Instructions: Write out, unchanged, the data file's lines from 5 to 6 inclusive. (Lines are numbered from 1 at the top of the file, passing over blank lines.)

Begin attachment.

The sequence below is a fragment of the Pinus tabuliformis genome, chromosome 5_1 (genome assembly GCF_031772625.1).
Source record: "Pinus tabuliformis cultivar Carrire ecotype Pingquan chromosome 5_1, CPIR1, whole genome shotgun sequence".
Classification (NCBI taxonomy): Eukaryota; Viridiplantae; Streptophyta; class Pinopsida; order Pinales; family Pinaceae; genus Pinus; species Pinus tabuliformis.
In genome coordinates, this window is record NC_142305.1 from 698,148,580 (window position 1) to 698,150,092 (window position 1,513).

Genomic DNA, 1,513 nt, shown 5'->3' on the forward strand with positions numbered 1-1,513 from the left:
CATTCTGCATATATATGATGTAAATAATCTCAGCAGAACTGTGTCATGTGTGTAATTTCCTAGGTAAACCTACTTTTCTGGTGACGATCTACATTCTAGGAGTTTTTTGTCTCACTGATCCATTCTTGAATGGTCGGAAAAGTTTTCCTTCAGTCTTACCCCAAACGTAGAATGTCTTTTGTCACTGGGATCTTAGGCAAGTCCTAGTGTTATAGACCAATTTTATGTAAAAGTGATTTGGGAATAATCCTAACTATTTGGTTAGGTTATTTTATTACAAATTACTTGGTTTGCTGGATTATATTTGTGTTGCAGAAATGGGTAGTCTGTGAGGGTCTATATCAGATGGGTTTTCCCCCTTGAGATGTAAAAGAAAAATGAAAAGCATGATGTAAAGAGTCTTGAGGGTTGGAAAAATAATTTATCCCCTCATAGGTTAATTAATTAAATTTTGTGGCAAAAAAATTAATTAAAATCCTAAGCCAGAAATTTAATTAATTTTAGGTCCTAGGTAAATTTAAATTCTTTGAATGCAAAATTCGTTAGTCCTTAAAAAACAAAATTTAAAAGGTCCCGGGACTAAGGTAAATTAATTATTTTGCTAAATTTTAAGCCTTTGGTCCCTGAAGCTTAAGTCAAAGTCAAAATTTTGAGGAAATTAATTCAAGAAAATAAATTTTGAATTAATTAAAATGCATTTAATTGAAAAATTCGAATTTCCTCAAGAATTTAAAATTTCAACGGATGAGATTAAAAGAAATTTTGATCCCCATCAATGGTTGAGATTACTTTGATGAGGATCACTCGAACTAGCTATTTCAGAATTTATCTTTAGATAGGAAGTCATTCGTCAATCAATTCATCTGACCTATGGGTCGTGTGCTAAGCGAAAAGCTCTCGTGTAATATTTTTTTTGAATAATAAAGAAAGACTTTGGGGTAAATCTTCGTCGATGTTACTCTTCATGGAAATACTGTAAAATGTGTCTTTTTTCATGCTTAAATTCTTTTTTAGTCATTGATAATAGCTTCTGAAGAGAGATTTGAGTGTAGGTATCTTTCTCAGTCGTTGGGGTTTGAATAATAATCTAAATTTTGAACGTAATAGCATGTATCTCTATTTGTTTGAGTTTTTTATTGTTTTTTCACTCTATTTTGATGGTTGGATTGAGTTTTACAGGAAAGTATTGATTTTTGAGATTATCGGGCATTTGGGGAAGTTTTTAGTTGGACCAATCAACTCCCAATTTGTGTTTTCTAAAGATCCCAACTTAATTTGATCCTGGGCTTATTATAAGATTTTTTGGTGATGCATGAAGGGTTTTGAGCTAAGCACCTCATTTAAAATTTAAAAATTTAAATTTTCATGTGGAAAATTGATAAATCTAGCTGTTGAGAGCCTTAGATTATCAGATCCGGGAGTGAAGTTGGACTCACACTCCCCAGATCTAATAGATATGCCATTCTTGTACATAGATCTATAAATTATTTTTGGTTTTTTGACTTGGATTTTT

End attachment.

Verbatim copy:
Genomic DNA, 1,513 nt, shown 5'->3' on the forward strand with positions numbered 1-1,513 from the left:
CATTCTGCATATATATGATGTAAATAATCTCAGCAGAACTGTGTCATGTGTGTAATTTCCTAGGTAAACCTACTTTTCTGGTGACGATCTACATTCTAGGAGTTTTTTGTCTCACTGATCCATTCTTGAATGGTCGGAAAAGTTTTCCTTCAGTCTTACCCCAAACGTAGAATGTCTTTTGTCACTGGGATCTTAGGCAAGTCCTAGTGTTATAGACCAATTTTATGTAAAAGTGATTTGGGAATAATCCTAACTATTTGGTTAGGTTATTTTATTACAAATTACTTGGTTTGCTGGATTATATTTGTGTTGCAGAAATGGGTAGTCTGTGAGGGTCTATATCAGATGGGTTTTCCCCCTTGAGATGTAAAAGAAAAATGAAAAGCATGATGTAAAGAGTCTTGAGGGTTGGAAAAATAATTTATCCCCTCATAGGTTAATTAATTAAATTTTGTGGCAAAAAAATTAATTAAAATCCTAAGCCAGAAATTTAATTAATTTTAGGTCCTAGGTAAATTTAAATTCTTTGAATGCAAAATTCGTTAGTCCTTAAAAAACAAAATTTAAAAGGTCCCGGGACTAAGGTAAATTAATTATTTTGCTAAATTTTAAGCCTTTGGTCCCTGAAGCTTAAGTCAAAGTCAAAATTTTGAGGAAATTAATTCAAGAAAATAAATTTTGAATTAATTAAAATGCATTTAATTGAAAAATTCGAATTTCCTCAAGAATTTAAAATTTCAACGGATGAGATTAAAAGAAATTTTGATCCCCATCAATGGTTGAGATTACTTTGATGAGGATCACTCGAACTAGCTATTTCAGAATTTATCTTTAGATAGGAAGTCATTCGTCAATCAATTCATCTGACCTATGGGTCGTGTGCTAAGCGAAAAGCTCTCGTGTAATATTTTTTTTGAATAATAAAGAAAGACTTTGGGGTAAATCTTCGTCGATGTTACTCTTCATGGAAATACTGTAAAATGTGTCTTTTTTCATGCTTAAATTCTTTTTTAGTCATTGATAATAGCTTCTGAAGAGAGATTTGAGTGTAGGTATCTTTCTCAGTCGTTGGGGTTTGAATAATAATCTAAATTTTGAACGTAATAGCATGTATCTCTATTTGTTTGAGTTTTTTATTGTTTTTTCACTCTATTTTGATGGTTGGATTGAGTTTTACAGGAAAGTATTGATTTTTGAGATTATCGGGCATTTGGGGAAGTTTTTAGTTGGACCAATCAACTCCCAATTTGTGTTTTCTAAAGATCCCAACTTAATTTGATCCTGGGCTTATTATAAGATTTTTTGGTGATGCATGAAGGGTTTTGAGCTAAGCACCTCATTTAAAATTTAAAAATTTAAATTTTCATGTGGAAAATTGATAAATCTAGCTGTTGAGAGCCTTAGATTATCAGATCCGGGAGTGAAGTTGGACTCACACTCCCCAGATCTAATAGATATGCCATTCTTGTACATAGATCTATAAATTATTTTTGGTTTTTTGACTTGGATTTTT